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Group Of Parents, Teachers Rally Against Duval Schools Reopening Plan

Two people, a child and a woman, holding signs out of a truck that read "Life over lessons" and "Keep my mom safe"
Sky Lebron
/
WJCT News
Teacher Heather Correia at the rally Tuesday morning outside the Duval County Public Schools district building.

Duval County Public School teachers and parents are voicing their disagreement with the county’s school reopening plans slated to take place next month.

A line of cars drove from a San Marco parking lot to the Duval Public School Board building, honking their horns and holding a rally outside.

“All teachers, we are all dying to be in our classrooms. We just don't want to do it literally,” said Cez Erika Generoso, a teacher at Mandarin Oaks Elementary School. 

Related: Duval Releases Updated Back-To-School Plan

On the cars were short phrases written in marker, including “No School During Spike,” “If I Can’t Breathe, I Can’t Teach,” and “The Numbers Are Low Until It’s Your Child.”

The rally was put on in coordination with the Duval Schools Pandemic Solutions Team, an organization formed within the past three weeks that has gained traction on Facebook with over 2,500 members.

The group has been pushing a list of demands regarding reopening the schools in fall: 

  • At least 14 days of zero reported new local community cases.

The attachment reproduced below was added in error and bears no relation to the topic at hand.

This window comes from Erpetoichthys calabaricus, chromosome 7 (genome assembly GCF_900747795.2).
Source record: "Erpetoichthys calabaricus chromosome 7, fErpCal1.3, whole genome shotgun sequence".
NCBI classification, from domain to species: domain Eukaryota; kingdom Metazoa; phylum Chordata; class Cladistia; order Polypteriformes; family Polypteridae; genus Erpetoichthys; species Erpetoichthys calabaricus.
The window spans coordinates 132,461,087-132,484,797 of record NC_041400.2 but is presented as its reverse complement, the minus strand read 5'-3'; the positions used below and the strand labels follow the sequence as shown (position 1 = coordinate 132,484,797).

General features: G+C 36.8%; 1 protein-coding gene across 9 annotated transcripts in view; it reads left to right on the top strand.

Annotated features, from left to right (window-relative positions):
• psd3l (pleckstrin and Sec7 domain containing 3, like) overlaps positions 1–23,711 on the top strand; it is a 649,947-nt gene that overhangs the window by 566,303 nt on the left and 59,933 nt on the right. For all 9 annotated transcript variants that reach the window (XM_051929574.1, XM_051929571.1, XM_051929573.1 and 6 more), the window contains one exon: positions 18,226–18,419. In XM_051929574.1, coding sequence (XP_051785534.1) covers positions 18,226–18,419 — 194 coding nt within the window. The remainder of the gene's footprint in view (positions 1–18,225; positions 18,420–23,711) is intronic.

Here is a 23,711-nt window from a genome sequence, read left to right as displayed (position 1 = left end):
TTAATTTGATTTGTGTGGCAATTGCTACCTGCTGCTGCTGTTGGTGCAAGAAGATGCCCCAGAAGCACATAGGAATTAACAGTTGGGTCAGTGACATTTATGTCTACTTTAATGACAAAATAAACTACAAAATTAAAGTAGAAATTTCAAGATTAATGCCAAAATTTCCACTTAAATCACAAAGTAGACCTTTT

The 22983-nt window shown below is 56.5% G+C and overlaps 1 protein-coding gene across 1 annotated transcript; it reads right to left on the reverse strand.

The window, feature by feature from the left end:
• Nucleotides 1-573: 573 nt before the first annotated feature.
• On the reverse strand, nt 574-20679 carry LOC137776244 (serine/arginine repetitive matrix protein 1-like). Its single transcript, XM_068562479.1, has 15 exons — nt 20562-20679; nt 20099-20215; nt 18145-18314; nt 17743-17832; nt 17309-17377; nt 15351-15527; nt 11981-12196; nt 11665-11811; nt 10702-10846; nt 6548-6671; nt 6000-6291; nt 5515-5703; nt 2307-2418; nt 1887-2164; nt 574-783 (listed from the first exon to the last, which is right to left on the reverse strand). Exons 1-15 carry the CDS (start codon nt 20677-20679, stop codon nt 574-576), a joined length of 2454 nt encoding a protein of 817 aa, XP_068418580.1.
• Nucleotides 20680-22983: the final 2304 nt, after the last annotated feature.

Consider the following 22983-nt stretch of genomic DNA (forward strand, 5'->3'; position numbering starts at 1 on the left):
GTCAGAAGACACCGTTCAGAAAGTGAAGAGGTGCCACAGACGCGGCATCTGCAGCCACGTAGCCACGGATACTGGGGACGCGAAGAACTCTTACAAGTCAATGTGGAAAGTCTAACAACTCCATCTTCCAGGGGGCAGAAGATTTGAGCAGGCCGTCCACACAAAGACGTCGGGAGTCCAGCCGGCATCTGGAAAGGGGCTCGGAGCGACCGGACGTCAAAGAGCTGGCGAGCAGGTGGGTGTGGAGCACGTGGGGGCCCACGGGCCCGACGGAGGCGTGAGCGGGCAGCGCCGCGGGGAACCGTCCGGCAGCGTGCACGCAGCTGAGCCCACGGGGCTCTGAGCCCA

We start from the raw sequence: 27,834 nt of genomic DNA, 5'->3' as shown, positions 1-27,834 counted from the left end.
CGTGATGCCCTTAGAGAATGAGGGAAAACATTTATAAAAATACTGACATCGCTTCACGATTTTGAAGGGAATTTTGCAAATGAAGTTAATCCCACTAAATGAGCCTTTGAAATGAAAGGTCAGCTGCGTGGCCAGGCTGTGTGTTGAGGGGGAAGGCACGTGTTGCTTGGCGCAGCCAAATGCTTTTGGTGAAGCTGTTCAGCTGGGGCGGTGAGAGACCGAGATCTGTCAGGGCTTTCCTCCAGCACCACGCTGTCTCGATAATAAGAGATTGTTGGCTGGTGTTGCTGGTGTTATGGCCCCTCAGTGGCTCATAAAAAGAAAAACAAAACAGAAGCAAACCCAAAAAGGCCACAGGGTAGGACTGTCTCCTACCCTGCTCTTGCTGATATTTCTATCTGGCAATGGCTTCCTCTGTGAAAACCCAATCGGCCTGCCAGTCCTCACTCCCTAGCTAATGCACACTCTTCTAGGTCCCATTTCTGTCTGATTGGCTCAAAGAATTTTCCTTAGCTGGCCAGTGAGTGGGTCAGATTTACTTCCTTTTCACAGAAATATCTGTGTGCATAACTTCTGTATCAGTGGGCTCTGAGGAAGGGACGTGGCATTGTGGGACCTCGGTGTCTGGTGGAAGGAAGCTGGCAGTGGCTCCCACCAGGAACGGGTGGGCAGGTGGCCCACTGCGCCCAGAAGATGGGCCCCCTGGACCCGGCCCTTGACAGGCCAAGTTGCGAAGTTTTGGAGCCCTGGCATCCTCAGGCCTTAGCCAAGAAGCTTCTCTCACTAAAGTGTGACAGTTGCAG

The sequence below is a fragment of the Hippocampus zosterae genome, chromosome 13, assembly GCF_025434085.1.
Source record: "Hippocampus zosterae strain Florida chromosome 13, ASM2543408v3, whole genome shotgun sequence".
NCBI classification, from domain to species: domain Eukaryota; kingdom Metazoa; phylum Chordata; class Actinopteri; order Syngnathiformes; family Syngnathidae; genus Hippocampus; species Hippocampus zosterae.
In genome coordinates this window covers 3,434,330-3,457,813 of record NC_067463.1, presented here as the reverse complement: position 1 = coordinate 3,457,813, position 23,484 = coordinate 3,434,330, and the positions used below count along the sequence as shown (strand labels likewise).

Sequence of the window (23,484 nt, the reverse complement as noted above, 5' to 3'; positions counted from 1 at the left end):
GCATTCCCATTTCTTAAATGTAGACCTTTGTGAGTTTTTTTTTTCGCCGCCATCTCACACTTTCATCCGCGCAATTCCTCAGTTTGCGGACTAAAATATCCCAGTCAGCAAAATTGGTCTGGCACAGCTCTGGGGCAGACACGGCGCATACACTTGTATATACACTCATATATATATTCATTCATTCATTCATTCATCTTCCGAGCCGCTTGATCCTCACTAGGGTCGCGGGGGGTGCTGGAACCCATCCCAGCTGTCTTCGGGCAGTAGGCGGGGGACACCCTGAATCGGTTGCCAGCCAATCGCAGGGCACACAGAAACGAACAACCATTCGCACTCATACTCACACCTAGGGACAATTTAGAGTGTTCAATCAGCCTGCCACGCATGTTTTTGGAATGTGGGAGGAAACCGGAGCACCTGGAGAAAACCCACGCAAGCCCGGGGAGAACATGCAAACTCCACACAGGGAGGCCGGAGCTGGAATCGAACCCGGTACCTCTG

• Frequent screening, testing tracing, and isolation of new cases.
  • Cleaning and disinfection of surfaces frequently, with PPE for all students and staff and remote learning for all vulnerable students and staff.
  • Mask requirements in classrooms, and not just during class changes and school buses.
  • Student and staff schedules designed to create small groups with six feet of distance at all times.
  • A full-time option for Duval Homeroom for K-12 students. 

The district’s revised reopening plan released Tuesday morning addresses some, but not all, of the group’s concerns.

“In my classroom, the policy is always safety first,” said Alex Ingram, a seventh grade civics teacher in Duval County. “Why should the school board not also follow that same policy? Why is it safety third or fifth? We have to let the virus dictate when we come back. We cannot come back when we are increasing in a number of positive cases.” 

In addition to the district’s revised plan, a school board workshop was held Tuesday to speak about concerns more in-depth.

According to the latest “fluid” plans, all families have the option to put their children back in brick-and-mortar school settings, or instead go with the Duval Home Room option for the first quarter of the school year. The Duval Virtual Instruction Academy is also an option. 

Ingram is speaking over a megaphone in a parking lot to a number of teachers and parents, who are standing next to their cars.
Credit Sky Lebron / WJCT News
Alex Ingram, a middle school civics teacher, speaking to concerned Duval County teachers and parents.

For the brick and mortar options, elementary schools will begin on August 10 with a full week of in-person schooling. Middle and high schools in the county will begin with a hybrid option that has some days of virtual learning and some days of in-person classes until Labor Day on Sept. 7. 

The plan also outlines that face coverings will be required on buses and in school. Kids in kindergarten through second grade will be given a clear face shield, and students with disabilities that prevent them from wearing a face mask will be accommodated.